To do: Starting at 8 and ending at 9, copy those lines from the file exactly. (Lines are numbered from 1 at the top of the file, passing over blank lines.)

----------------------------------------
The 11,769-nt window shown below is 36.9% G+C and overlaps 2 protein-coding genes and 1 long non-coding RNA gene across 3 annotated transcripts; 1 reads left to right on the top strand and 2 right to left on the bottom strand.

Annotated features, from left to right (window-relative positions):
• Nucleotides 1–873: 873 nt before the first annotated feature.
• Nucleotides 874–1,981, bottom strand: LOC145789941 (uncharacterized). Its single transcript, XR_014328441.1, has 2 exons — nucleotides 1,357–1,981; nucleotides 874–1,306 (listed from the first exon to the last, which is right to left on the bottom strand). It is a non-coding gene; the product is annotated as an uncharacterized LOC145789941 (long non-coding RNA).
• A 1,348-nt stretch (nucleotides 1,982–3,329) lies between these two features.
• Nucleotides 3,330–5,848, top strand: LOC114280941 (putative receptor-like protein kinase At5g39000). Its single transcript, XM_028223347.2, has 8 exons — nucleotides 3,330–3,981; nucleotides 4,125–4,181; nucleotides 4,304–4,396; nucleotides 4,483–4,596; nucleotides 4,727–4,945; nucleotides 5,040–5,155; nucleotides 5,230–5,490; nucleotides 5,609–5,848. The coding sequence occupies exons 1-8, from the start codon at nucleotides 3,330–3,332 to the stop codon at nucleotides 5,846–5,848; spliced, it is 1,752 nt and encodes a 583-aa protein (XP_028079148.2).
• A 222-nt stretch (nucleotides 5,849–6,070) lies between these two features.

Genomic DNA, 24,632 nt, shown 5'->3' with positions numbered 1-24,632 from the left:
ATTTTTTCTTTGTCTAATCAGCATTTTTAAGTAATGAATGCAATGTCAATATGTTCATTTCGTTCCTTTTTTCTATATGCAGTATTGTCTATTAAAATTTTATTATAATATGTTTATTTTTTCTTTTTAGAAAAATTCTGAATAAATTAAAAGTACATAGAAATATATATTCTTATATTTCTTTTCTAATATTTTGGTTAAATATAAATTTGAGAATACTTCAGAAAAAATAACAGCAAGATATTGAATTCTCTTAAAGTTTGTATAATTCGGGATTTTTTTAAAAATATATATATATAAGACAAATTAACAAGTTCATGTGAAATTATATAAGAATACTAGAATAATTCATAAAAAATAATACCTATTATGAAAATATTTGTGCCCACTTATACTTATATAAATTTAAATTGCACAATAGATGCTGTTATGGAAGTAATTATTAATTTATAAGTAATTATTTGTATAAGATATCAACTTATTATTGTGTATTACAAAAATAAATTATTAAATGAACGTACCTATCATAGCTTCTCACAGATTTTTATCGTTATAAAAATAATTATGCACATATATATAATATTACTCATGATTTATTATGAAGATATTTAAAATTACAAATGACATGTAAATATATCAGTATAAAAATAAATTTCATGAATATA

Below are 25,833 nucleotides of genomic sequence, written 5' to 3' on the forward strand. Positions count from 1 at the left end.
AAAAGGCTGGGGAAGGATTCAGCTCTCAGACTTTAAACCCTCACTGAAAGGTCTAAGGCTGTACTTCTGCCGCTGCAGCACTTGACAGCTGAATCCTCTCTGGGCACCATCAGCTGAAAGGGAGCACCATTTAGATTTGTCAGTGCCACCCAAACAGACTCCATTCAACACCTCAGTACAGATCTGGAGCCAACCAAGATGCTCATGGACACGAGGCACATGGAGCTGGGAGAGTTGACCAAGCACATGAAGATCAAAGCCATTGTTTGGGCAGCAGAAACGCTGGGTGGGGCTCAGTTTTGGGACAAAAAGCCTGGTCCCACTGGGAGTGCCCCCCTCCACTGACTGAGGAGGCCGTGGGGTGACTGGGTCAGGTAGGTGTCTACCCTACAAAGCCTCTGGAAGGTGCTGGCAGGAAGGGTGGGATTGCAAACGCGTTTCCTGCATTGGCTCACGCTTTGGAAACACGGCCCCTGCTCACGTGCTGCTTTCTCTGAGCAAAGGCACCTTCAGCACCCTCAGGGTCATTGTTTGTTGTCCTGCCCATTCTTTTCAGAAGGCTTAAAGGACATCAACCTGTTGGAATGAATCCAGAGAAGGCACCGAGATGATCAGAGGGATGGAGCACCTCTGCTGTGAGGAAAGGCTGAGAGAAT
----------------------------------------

Genomic DNA, 24,632 nt, shown 5'->3' with positions numbered 1-24,632 from the left:
ATTTTTTCTTTGTCTAATCAGCATTTTTAAGTAATGAATGCAATGTCAATATGTTCATTTCGTTCCTTTTTTCTATATGCAGTATTGTCTATTAAAATTTTATTATAATATGTTTATTTTTTCTTTTTAGAAAAATTCTGAATAAATTAAAAGTACATAGAAATATATATTCTTATATTTCTTTTCTAATATTTTGGTTAAATATAAATTTGAGAATACTTCAGAAAAAATAACAGCAAGATATTGAATTCTCTTAAAGTTTGTATAATTCGGGATTTTTTTAAAAATATATATATATAAGACAAATTAACAAGTTCATGTGAAATTATATAAGAATACTAGAATAATTCATAAAAAATAATACCTATTATGAAAATATTTGTGCCCACTTATACTTATATAAATTTAAATTGCACAATAGATGCTGTTATGGAAGTAATTATTAATTTATAAGTAATTATTTGTATAAGATATCAACTTATTATTGTGTATTACAAAAATAAATTATTAAATGAACGTACCTATCATAGCTTCTCACAGATTTTTATCGTTATAAAAATAATTATGCACATATATATAATATTACTCATGATTTATTATGAAGATATTTAAAATTACAAATGACATGTAAATATATCAGTATAAAAATAAATTTCATGAATATA